Get Firefox, Install Greasemonkey, Install this script, be happy.

Rinse lather, repeat.


Birds while I Blog

I've got some cool blog posts I am working on but they will take a while to finish up. The big post is about the dinosaur dig I was on two weeks ago. I promise to post something soon. It will have video and clickable satellite photos and be worth the wait.

In the mean time it is time for a simple bird count update. I saw five new species in North Dakota and two new species since I returned home. That means I have broken my personal best record for number of birds spotted in one year. Of course, this is my second year so one would expect that.

I wasn't in North Dakota to bird so all sightings were almost accidental. For example, two of the birds I spotted and identified for sure only when the van we were in stopped to open a cattle gate as we crossed through the Little Missouri National Grasslands. Here's the North Dakota list.

121 Western Meadowlark
122 Lark Bunting
123 Lazuli Bunting
124 Red Breasted Nuthatch
125 Swainson's Hawk

Yesterday while I was locking up the building at work I head a barred owl in the distance. I called to it only to be surprised when an owl answered from les then 100 feet away. These two birds called back and forth until the jays came and chased to owl away. I was surprised how rapid a call the owl in the distance used. I've never head the "who cooks for you, who cooks for you-all" spit out in three seconds like that.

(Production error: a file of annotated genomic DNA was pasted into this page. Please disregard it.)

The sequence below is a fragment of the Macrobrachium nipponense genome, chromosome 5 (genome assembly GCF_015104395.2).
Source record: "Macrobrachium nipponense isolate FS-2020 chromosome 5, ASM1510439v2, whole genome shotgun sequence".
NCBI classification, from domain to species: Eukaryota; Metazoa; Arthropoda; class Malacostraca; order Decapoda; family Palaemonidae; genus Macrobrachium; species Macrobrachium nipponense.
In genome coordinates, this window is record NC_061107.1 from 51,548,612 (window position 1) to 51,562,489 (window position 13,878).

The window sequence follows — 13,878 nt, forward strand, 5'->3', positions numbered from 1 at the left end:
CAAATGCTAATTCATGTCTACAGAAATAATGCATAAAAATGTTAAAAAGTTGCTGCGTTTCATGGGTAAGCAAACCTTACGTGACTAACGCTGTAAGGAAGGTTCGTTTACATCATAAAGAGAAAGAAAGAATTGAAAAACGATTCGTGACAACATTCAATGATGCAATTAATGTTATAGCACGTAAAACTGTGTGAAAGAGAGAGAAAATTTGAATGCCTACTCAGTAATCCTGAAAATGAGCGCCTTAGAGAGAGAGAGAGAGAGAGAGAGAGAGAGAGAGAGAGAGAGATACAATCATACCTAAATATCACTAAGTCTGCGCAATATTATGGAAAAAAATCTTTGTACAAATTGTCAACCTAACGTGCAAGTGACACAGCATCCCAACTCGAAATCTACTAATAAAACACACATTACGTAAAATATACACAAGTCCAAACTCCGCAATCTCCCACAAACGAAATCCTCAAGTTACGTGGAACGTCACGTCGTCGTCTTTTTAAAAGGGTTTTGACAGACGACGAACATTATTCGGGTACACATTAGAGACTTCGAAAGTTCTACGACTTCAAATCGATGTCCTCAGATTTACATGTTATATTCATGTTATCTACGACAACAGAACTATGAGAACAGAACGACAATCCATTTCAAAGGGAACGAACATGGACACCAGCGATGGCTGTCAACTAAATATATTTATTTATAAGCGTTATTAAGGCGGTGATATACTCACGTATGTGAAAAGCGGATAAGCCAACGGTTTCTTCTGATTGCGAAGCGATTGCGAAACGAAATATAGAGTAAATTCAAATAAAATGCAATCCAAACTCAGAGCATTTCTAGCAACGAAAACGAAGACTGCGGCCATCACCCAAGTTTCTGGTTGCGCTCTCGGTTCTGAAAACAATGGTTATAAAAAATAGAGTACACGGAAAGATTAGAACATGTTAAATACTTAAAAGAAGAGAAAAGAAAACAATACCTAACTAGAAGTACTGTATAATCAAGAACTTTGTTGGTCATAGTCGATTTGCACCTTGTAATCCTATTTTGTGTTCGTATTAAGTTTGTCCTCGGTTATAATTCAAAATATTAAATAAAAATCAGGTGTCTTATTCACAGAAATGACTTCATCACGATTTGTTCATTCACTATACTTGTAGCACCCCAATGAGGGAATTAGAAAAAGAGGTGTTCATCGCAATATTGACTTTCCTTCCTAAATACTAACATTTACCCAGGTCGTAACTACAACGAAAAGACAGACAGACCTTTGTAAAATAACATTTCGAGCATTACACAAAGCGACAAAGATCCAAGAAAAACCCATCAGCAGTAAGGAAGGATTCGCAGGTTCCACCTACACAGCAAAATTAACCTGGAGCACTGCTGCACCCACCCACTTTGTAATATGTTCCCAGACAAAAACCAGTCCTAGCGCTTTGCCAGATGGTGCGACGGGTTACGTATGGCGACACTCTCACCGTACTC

Today I arrived at work and Paul told me there were Tennessee Warblers in the bog. I grabbed my binoculars and headed down. Sure enough they were dripping off the trees. The warbler migration has begun. I also spotted a beautiful great crested flycatcher and a catbird. The flycatcher was hunting close to the ground as the entire bog was etheiral nad filled with fog this morning.

So, for the numbers game that's:

126 Barred Owl
127 Tennessee Warbler

Monday, August 20, 2007

The Baby Blog

So I can't believe I haven't posted this yet.

If you want to follow my adventures into fatherhood you can read up on my other blog, Adventures in DNA Mixing.